Recipient of a new MGM contract, and an honorary Academy Award for artistic achievement, Astaire high-stepped through a string of Technicolor extravaganzas. He won a Golden Globe for playing a Tin Pan Alley composer in Richard Thorpe’s "Three Little Words" (1950) opposite Red Skelton, danced inside a rotating gimble to achieve the illusion of weightlessness in Stanley Donen’s "Royal Wedding" (1951), and cadged the title of his final Broadway hit with sister Adele for Vincente Minnelli’s "The Band Wagon" (1953), in which he partnered memorably with Cyd Charisse. Though Astaire clashed with Minnelli, another obsessive perfectionist who failed to take notice when his attention-starved star stormed off the set in a fit of pique, "The Band Wagon" was another hit. Breaking box office records at Radio City Musical Hall, where it opened in July 1953, the film was stamped by notoriously prickly New York Times critic Bosley Crowther as one of the best musical films ever made. Despite the impressive numbers and critical hosannas, MGM opted not to renew Astaire’s contract. Professional disappointment turned to personal tragedy when his wife, Phyllis Potter, succumbed to lung cancer in 1954.

Though a grief-stricken Astaire had attempted to drop out of Jean Negulesco’s "Daddy Longlegs" (1955) at Fox, he was persuaded to go on with the show. The Cinemascope production was his first to acknowledge his advanced age, offering the 55-year-old as an American millionaire who tiptoes around a budding May-December romance with French orphan Leslie Caron. Astaire next starred with Audrey Hepburn in Stanley Donen’s "Funny Face" (1957), Paramount’s free adaptation of Fred and Adele’s 1927 Broadway hit, and reteamed with Cyd Charisse for Rouben Mamoulian’s "Silk Stockings" (1958), MGM’s musical remake of the Greta Garbo hit "Ninotchka" (1939). Once again, Astaire announced his retirement from dancing – though he would continue to trip the light fantastic in a series of award-winning TV specials – preferring the less rigorous attractions of straight acting. He was nominated for an Academy Award for his performance in Stanley Kramer’s end-of-the-world drama "On the Beach" (1959), opposite Gregory Peck, Ava Gardner, and Anthony Perkins.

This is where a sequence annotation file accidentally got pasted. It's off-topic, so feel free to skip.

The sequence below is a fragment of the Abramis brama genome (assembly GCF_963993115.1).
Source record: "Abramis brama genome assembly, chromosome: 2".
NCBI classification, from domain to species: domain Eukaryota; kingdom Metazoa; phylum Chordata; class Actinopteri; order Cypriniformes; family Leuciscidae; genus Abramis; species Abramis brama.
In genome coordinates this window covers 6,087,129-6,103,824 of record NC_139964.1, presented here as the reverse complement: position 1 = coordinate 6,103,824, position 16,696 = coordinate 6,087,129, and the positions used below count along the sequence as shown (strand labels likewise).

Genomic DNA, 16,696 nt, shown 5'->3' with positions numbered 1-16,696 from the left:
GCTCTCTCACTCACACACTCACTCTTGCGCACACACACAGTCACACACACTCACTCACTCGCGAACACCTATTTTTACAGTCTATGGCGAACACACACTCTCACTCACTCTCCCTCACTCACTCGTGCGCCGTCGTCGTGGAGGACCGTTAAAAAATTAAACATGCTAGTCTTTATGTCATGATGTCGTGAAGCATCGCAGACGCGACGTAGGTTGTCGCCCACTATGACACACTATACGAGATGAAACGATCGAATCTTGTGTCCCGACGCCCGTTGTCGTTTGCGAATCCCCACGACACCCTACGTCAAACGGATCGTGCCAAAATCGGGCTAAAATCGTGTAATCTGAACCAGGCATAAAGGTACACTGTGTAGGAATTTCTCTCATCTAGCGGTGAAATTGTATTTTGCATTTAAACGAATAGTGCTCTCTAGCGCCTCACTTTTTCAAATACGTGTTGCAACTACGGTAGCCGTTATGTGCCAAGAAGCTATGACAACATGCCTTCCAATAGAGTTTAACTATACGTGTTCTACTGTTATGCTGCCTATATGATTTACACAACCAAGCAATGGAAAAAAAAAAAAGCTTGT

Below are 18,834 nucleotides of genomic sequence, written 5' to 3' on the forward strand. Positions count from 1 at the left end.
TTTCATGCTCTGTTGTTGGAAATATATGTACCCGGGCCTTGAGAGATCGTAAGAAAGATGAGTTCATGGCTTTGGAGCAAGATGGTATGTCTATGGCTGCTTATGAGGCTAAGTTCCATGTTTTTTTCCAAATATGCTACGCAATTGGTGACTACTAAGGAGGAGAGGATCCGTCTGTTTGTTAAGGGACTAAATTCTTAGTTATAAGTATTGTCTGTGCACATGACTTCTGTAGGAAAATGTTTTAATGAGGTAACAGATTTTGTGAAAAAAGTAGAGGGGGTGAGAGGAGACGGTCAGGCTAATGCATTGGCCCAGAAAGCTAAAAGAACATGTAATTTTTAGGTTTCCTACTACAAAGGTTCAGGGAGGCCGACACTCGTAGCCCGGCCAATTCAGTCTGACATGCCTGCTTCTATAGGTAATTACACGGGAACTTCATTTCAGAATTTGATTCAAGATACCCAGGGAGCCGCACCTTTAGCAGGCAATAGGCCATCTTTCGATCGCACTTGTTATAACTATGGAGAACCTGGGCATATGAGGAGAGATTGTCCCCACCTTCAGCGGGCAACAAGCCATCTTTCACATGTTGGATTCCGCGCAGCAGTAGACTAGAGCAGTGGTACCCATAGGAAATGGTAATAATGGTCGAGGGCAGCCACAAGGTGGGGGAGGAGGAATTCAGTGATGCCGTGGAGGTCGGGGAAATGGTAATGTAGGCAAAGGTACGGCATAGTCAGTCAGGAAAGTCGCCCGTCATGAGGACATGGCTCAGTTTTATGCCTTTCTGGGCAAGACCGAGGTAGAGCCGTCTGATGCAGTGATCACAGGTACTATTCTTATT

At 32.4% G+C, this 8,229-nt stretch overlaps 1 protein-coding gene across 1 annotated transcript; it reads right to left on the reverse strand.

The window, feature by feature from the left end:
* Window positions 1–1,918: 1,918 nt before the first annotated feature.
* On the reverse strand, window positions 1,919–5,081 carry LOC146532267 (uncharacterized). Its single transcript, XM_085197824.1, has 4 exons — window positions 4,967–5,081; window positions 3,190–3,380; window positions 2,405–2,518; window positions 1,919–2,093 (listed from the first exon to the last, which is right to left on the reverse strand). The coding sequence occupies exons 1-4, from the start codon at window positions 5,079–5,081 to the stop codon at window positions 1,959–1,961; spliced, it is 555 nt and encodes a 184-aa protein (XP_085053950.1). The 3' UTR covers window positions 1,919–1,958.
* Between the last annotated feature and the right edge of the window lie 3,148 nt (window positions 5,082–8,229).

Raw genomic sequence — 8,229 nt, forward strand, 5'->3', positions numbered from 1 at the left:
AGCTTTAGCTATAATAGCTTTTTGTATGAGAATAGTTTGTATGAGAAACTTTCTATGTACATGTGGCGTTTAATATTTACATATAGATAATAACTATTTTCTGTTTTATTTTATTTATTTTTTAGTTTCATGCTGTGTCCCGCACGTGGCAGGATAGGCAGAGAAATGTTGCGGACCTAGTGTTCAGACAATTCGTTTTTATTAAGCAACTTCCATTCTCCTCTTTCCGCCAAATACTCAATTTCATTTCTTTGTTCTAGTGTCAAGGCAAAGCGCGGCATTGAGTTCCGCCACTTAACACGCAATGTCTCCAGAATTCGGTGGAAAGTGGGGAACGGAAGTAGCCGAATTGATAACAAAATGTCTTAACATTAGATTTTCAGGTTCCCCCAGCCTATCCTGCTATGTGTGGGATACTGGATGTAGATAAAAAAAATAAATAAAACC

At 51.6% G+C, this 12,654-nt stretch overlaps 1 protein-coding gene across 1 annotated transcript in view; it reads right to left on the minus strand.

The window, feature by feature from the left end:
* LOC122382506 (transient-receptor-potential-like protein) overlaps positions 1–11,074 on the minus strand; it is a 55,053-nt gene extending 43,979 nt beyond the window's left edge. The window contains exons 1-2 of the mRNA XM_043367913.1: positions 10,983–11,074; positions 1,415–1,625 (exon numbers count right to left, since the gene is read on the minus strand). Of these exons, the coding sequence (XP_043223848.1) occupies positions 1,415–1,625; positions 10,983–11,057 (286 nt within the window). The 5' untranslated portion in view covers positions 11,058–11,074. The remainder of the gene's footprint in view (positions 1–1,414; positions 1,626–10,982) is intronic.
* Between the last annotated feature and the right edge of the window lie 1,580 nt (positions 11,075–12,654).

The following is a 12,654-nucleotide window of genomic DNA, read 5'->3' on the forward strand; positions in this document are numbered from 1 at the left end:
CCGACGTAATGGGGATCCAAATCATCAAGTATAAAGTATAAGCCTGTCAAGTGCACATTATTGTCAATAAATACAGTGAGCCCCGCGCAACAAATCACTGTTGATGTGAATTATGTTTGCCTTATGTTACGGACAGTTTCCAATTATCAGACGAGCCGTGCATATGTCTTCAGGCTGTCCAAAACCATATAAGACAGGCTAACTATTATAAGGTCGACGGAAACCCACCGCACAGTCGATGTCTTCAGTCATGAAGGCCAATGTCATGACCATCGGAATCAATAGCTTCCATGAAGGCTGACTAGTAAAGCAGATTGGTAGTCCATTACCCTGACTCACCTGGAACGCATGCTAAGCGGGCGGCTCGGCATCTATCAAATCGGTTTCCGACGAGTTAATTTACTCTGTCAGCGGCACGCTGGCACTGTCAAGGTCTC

In the autumn of his career, Astaire was the recipient of several prestigious awards, including Emmys for his TV work and a citation from the George Eastman House for his contributions to motion pictures. On television, he enjoyed semi-regular status on "Dr. Kildare" (NBC, 1961-66) and "It Takes a Thief" (ABC, 1968-1970), played an aging gunfighter in the amusing ABC telefilm "The Over the Hill Gang Rides Again" (1970), and provided voice work for the Rankin-Bass animatronic classic "Santa Claus is Coming to Town" (1970). On the big screen, he made his musical swan song in Francis Ford Coppola’s "Finian’s Rainbow" (1968) and played a veteran secret service agent who schemes to swipe a shipment of gold bullion in "The Midas Touch" (1969). His charming turn as an aged confidence man in Irwin Allen’s disaster extravaganza "The Towering Inferno" (1974) earned him an Oscar nomination and he joined his dancing peer Gene Kelly, Frank Sinatra, Elizabeth Taylor and other former MGM stars as a host and narrator of Jack Haley, Jr.’s nostalgic "That’s Entertainment!" (1974) and its sequel "That’s Entertainment, Part II" (1976).

In 1978, Astaire became the first recipient of the Kennedy Center Honors. He won his second Emmy as a senior citizen coping with age and infirmity in the NBC telefilm "A Family Upside Down" (1978), co-starring Helen Hayes. He played no fewer than eight roles in the holiday special "The Man in the Santa Claus Suit" (1979) and, as a concession to his grandchildren, he contributed a special guest star appearance to a 1979 episode of "Battlestar Galactica" (ABC, 1978-1979). In 1980, after nearly 30 years of widowhood, Astaire married Robyn Smith, a former female jockey 43 years his junior. In January 1981, sister Adele Astaire died of complications from a stroke at her home in Arizona. That same year, Astaire was honored by the American Film Institute and made his final film appearance, in John Irvin’s "Ghost Story" (1981). The adaptation of the horror novel by Peter Straub put Astaire on the screen with such Hollywood pensioners as Melvyn Douglas, John Houseman and Douglas Fairbanks, Jr., and cast him in the role of an unlikely octogenarian hero.

Only one month after his favorite dance partner Rita Hayworth died of Alzheimer’s disease, Fred Astaire died of pneumonia on June 22, 1987 in Los Angeles. He was 88 years old. In death, he proved as popular a performer and as crucial a cultural touchstone as he had been in life. His image and voice would turn up in such far-flung projects as Barry Levinson’s "Rain Man" (1988), Anthony Minghella’s "The English Patient" (1996), Frank Darabont’s "The Green Mile" (1999), Stephen Daldry’s "Billy Elliot" (2000), Steven Spielberg’s "A.I. Artificial Intelligence" (2001) and Bernardo Bertolucci’s "The Dreamers" (2003), as well as in "That’s Entertainment Part III" (1994). In 1989, the Astaire estate was presented with a posthumous Grammy award for his lifetime achievement as a recording artist.

by Richard Harland Smith

Filmography

 

Cast (Feature Film)

That's Entertainment! III (1994)
Going Hollywood: The War Years (1988)
The Purple Rose of Cairo (1985)
Vocals
Ghost Story (1981)
The Man in the Santa Claus Suit (1979)
A Family Upside Down (1978)
Un Taxi mauve (1977)
Dr Scully
The Amazing Dobermans (1976)
That's Entertainment! II (1976)
The Towering Inferno (1974)
That's Entertainment! (1974)
Narrator
The Over-the-hill Gang Rides Again (1970)